In what may be an expression of profound hubris, this is the introduction to a wider discourse on how the center – where most of us live – can begin to solve many of the seemingly unsolvable problems that we face.
Two principles underlie this attempt.
One is the need to stop bemoaning and start doing. We all understand the things that have, and continue to go, wrong. We need to start the process of setting them right.
The other is to build solutions within the context of who we are – and not how we may wish to be. This is, of course, a highly nuanced exercise. What the majority wants matters. But the minority viewpoint matters, too. As do regional and demographic differences. Because as of the writing of this article, we are a country of divergent views, interests, and beliefs committed to a democracy in which the rights of both the majority and minority are protected in law.
This need not be a paralyzing landscape. But it is a complex one – in, I would argue, a good way. Far-reaching policies (such as Social Security and Medicare) that have had broad support tend to be successful. Enacting policies that do not actually sets us back – not forward. Consider, for example, Obamacare. Passed by one party, it has and will continue to rest on the razor’s edge of the next election cycle. Lacking a consensus about the basic rules, organizations tasked with enacting them are faced with continuing (and expensive) uncertainty, which also undermines our ability to make decisions in our own lives.
Right or wrong, policies that get out in front of where we are as citizens are not built on consensus. They are built on a precipice.
This is not to say that no precipices should ever be climbed. Sometimes, thin air is the price for human progress. This is, however, a concept article. So let us speak in broad strokes.
At this juncture in our national life, I can’t precisely define what policy consensus looks like. But I can draw upon the lessons of history; that is, of our story in this country, to identify what it must be built on.
In 1941 the world was on fire. Not the climate. The countries. Austria, Czechoslovakia, Poland, Norway, Denmark, Holland, Belgium and France were all under the Nazi boot. Mussolini ruled fascist Italy. Franco ruled fascist Spain, having seized power with the aid of German and Italian men, equipment, and bombs. Japan was a brutal military dictatorship. The Soviet Union was also a dictatorship – of the “proletariat” – that was perhaps less military than Japan’s but far more brutal – and then in an uneasy alliance with Hitler. China had been at war with Japan since 1937 and at war with itself for much longer. Britain stood alone. And western civilization hung on by a thread.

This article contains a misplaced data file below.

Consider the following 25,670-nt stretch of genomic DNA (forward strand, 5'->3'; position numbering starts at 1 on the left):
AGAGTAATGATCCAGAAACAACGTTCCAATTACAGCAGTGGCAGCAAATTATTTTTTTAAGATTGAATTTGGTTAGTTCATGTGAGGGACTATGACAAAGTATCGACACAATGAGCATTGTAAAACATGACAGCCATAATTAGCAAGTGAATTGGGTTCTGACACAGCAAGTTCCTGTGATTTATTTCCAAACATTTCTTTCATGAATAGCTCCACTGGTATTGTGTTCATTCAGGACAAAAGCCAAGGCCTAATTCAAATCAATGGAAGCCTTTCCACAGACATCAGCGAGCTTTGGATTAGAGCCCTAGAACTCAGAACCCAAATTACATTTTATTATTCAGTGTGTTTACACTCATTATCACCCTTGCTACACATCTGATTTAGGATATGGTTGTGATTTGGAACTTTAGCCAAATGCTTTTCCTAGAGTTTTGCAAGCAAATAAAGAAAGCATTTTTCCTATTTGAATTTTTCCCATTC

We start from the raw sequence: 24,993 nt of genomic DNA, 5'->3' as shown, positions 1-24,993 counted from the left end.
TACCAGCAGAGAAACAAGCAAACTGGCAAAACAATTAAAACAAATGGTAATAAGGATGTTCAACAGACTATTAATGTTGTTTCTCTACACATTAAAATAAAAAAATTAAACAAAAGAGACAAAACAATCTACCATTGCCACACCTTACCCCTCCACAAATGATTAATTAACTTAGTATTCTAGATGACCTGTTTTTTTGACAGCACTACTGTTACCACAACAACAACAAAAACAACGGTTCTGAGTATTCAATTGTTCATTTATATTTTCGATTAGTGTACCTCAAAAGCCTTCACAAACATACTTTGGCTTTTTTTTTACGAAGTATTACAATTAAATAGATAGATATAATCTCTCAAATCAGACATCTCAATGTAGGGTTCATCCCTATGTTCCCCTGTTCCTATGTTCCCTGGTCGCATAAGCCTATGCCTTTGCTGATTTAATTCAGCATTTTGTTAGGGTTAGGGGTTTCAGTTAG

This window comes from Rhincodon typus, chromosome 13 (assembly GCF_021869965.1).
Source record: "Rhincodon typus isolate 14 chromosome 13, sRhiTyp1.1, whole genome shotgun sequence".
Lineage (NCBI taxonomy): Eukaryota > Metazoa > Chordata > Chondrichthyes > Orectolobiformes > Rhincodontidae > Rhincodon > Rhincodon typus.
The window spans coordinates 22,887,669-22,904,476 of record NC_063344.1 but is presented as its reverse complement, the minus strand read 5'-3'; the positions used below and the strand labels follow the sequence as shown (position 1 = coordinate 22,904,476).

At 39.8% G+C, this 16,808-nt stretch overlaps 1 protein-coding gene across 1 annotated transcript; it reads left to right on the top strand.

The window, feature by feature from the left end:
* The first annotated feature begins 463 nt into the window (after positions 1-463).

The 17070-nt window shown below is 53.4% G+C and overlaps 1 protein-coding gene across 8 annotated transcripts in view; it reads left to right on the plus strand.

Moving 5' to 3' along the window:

Franklin Roosevelt was our President and he knew that America was the last, best hope that government of the people, by the people, and for the people would not literally disappear from the earth. Roosevelt understood that for any democracy to survive, America must get into that fight. And soon. Because if Britain fell, then our ability to win a war would be severely diminished.
How Roosevelt saved western civilization is instructive. In a deeply divided country fresh from the sacrifice of America’s sons in a bloody European war fought just 20 years before, Roosevelt waited. Until the country was behind our entry into the Second World War.
Waiting did not help the hundreds of millions of suffering individuals in conquered Europe, the Pacific, and China. Like us, they all had to live in the moment – not for the long or even medium-term. Yet waiting was the right – indeed, the only – course that did not get too far in front of the American people. Which presaged success in a war that had to be fought, and won, if racial equality, gay rights, abortion, contraception, and all the rest of it were even going to be discussed at some future time by as yet unborn Americans.
These are the basic parameters of what this column means by the “center”; pathways that enjoy a broad consensus among citizens across silos. And its purpose; to find centrist solutions from what has been, but can no longer be, the invisible majority of Americans.
Yes, opinions will be expressed. Sides will in a measured way be taken. Without hyperbole or overstatements. Because we have been there and done that, and it’s not working well for any of us.
Instead, we can start tackling those problems together. There is, after all, an opportunity for you to “reply” at the end of each article. The topic for July will be abortion.